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Solving India's Brain Drain

It wasn’t that long ago that India was facing serious crisis in keeping its academic talent within its borders. Even today a large amount of students are leaving India seeking better jobs and opportunities but a there is a growing population of those who are staying. Changes from the government coupled with ambition and good timing have allowed India to take advantage of the climate and build an IT Industry with the talent that stays.

Government Changes


During the technology boom in the mid-90s India increased its enrollment of students into its technical institutes. As the need for skilled workers increased around the world they decided it was best that they tried to meet that demand by increasing its number of attendees. The government plays an active role in these institutes as it provides most of the financial backing of the school, to insure that it has the best resources.


The government went through a large amount changes in order to grow this IT Industry. For a long time India had supported high taxes on foreign technological goods in order to keep consumers from importing. During the 90s most of these taxes were dropped. This allowed for tech graduates to actually begin their own start-ups, start-ups that would latter become the backbone of there industry.

Foreign Investors

The government also decided to open its borders to foreign investors setting aside huge tracts of land for industrial parks. They gave foreign companies reduced rates for land, discounts in energy, breaks from pollution regulation, and reduced Income taxes. What developed out of these policies was India’s own Silicon Valley. It created high tech areas with well paying jobs and suburban life comparable to that of Palo Alto. They even modeled these Industrial Tech Parks after Microsoft Campus in the United States complete with gyms, cafeterias, and leisure spaces. It was a successful attempt at transplanting the allures of overseas work to India. Not only did it bring technology jobs to India it started a culture of entrepreneurship among Indian graduates.

Present & Future

In order to maintain progress the Indian Government and IT Industry are working closely to direct the future to a more productive path. A task force was set up that complied three reports in the form of action plans that could help India nurture its growing industry: the first, deals with the production of software; the second, with the production of Hardware; and the Third, with Long Term National Policy. “These reports are forming a solid base for the present policy development to build India’s Infotech Industry and proliferate use of IT in the country. The industry and government are now working together to form suitable strategies to not only capture this market but also add value to it.” (Information Technology in India)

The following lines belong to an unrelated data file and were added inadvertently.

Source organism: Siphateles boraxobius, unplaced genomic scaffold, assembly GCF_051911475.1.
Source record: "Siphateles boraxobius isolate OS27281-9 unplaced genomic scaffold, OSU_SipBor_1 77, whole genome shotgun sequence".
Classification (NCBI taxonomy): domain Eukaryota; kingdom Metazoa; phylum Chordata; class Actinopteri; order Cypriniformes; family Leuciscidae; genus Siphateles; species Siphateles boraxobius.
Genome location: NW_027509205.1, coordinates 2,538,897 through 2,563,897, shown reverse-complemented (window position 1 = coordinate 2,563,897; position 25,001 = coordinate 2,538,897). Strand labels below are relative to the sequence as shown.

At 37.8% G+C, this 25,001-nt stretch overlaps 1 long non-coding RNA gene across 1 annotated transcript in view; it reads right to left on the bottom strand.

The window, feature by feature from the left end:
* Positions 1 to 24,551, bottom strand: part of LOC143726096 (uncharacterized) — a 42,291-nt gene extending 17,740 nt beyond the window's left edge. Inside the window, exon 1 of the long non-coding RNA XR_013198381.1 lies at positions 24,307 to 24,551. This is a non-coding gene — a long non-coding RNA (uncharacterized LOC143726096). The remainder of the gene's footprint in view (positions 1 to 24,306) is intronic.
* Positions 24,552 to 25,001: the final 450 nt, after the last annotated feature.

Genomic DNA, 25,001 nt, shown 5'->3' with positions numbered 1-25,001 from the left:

Today about half the graduates from Indian Technology Institutes stay in the country to work which is a lot better than the past but still has a long way to go. The lessons learned in India are simple but effective. The government needs to do what it can to support Internal Education. Policies in place must foster the growth of Industry. The goals of Government and Industry need to be the same or at least mutually beneficial. You need to give the people what they want if you want them to stay.

Thirty years ago the state of India was much like that of other countries facing currently facing a Brain Drain. They were producing scholars with various skills but none were staying. Most left seeking better jobs overseas or graduate school with the majority never returning. Even worse is that the number of students being produced relative to the population was small. As a whole, the number of educated skilled workers was extremely small and declining. “And despite India's growing status in the world economy, only 403 million of its 1 billion residents are employed, and nearly 60 percent of those jobs are in agriculture, according to the 2001 India census”(Seattle Times). India has made great gains in the last thirty years to keep its young talent in the country, though the retention rate may not be as high as other countries it has succeeded in many ways. Actions taken by the government have proven to be successful and if they can find ways to incorporate more people into their workforce they should be able to have a healthy sustaining talent pool and industry.

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